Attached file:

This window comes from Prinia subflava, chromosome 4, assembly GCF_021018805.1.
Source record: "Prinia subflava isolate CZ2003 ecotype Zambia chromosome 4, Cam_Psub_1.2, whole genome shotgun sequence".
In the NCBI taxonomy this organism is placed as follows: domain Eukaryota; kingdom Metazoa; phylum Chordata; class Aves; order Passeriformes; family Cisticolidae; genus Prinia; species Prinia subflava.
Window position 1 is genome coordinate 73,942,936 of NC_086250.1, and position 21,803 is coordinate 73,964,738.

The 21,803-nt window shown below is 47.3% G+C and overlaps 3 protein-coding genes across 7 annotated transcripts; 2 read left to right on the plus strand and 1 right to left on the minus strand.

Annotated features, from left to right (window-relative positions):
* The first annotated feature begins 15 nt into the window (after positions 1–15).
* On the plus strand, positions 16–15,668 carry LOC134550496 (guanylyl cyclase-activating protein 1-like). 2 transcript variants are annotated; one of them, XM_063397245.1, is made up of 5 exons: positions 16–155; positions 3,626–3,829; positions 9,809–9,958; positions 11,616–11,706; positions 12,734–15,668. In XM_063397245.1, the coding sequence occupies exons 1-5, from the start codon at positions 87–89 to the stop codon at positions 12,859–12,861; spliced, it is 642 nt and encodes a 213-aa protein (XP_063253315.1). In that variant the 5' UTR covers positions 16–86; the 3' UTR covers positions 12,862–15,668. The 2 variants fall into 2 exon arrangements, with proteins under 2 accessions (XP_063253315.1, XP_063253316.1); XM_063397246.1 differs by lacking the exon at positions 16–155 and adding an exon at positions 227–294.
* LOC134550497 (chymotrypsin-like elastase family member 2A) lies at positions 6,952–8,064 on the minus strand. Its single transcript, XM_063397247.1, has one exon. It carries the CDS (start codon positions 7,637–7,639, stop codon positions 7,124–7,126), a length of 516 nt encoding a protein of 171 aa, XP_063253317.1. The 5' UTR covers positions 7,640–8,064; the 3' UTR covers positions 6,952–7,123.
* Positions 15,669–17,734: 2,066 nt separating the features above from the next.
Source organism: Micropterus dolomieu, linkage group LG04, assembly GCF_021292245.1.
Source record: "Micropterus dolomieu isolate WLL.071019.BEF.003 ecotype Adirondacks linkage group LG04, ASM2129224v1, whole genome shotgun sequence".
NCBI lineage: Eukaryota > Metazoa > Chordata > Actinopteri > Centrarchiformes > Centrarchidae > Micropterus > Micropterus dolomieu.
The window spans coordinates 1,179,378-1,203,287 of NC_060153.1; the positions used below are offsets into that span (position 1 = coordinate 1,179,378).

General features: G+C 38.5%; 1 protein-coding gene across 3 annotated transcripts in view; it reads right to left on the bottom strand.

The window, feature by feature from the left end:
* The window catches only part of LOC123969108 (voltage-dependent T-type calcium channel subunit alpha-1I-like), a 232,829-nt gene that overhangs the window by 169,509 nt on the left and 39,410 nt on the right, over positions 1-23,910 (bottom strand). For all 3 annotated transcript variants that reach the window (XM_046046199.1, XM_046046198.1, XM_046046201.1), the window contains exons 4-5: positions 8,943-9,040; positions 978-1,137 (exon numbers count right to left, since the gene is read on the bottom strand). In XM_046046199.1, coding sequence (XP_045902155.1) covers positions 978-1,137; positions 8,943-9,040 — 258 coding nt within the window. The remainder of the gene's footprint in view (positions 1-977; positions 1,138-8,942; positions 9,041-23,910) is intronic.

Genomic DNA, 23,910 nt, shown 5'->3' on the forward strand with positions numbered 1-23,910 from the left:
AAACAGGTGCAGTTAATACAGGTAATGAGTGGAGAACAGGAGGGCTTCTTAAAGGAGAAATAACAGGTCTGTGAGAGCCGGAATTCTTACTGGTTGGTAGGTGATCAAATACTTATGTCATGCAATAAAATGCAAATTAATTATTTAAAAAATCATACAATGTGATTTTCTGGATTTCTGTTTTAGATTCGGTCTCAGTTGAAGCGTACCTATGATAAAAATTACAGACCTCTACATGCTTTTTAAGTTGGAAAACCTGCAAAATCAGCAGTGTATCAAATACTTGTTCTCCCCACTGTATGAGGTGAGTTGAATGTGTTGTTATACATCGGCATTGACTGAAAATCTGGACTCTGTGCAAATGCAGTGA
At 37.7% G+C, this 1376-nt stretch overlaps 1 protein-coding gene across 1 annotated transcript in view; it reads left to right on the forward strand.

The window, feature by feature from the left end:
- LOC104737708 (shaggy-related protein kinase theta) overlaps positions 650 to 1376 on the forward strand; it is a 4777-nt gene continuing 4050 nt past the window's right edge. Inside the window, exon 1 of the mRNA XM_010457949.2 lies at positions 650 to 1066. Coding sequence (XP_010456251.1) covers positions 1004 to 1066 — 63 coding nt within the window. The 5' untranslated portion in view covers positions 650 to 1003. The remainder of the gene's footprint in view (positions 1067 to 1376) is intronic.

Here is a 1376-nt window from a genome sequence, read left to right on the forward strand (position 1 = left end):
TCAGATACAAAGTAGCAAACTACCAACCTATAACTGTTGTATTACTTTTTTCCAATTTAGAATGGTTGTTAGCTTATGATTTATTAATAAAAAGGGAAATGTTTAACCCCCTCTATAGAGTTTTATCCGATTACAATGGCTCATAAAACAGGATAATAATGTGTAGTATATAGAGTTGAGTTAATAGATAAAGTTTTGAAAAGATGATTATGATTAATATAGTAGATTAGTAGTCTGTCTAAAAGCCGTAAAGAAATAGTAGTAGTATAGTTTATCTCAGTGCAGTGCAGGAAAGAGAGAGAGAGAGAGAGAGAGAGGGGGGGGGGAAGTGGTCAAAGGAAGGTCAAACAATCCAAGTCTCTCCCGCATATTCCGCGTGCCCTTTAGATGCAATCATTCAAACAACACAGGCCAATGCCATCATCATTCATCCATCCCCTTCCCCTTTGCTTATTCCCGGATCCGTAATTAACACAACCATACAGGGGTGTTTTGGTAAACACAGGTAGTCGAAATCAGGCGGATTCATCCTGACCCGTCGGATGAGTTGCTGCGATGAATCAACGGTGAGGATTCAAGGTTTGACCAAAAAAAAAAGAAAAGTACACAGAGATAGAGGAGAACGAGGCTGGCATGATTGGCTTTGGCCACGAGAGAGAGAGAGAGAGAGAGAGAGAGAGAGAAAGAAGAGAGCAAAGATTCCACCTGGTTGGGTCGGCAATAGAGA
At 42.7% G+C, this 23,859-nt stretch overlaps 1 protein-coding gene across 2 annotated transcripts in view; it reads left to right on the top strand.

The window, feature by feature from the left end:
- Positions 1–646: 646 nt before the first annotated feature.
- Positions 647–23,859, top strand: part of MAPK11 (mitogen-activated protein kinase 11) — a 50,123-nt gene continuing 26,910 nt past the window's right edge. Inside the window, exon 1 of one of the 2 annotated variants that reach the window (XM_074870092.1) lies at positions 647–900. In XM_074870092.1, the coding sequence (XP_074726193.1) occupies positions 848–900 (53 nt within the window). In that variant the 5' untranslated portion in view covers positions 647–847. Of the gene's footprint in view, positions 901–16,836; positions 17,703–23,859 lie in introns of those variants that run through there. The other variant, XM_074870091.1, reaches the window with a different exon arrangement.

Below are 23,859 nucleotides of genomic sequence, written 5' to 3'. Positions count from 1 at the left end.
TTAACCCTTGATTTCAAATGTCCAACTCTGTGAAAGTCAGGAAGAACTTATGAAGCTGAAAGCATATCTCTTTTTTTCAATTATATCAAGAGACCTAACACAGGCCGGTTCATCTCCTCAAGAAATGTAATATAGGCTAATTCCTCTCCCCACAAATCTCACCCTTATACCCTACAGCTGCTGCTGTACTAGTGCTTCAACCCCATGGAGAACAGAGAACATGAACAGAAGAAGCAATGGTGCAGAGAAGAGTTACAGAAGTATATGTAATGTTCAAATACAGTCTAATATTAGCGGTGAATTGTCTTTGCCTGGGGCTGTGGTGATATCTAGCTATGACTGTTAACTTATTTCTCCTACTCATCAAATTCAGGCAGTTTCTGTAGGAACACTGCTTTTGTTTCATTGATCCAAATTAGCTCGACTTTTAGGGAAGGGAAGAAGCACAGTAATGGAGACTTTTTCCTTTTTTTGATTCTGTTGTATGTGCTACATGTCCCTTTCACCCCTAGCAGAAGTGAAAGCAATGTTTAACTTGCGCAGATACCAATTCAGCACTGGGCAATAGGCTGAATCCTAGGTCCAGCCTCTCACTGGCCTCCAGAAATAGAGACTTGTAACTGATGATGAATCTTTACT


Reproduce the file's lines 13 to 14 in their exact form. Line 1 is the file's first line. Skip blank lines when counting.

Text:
NCBI lineage: Eukaryota > Metazoa > Chordata > Actinopteri > Centrarchiformes > Centrarchidae > Micropterus > Micropterus dolomieu.
The window spans coordinates 1,179,378-1,203,287 of NC_060153.1; the positions used below are offsets into that span (position 1 = coordinate 1,179,378).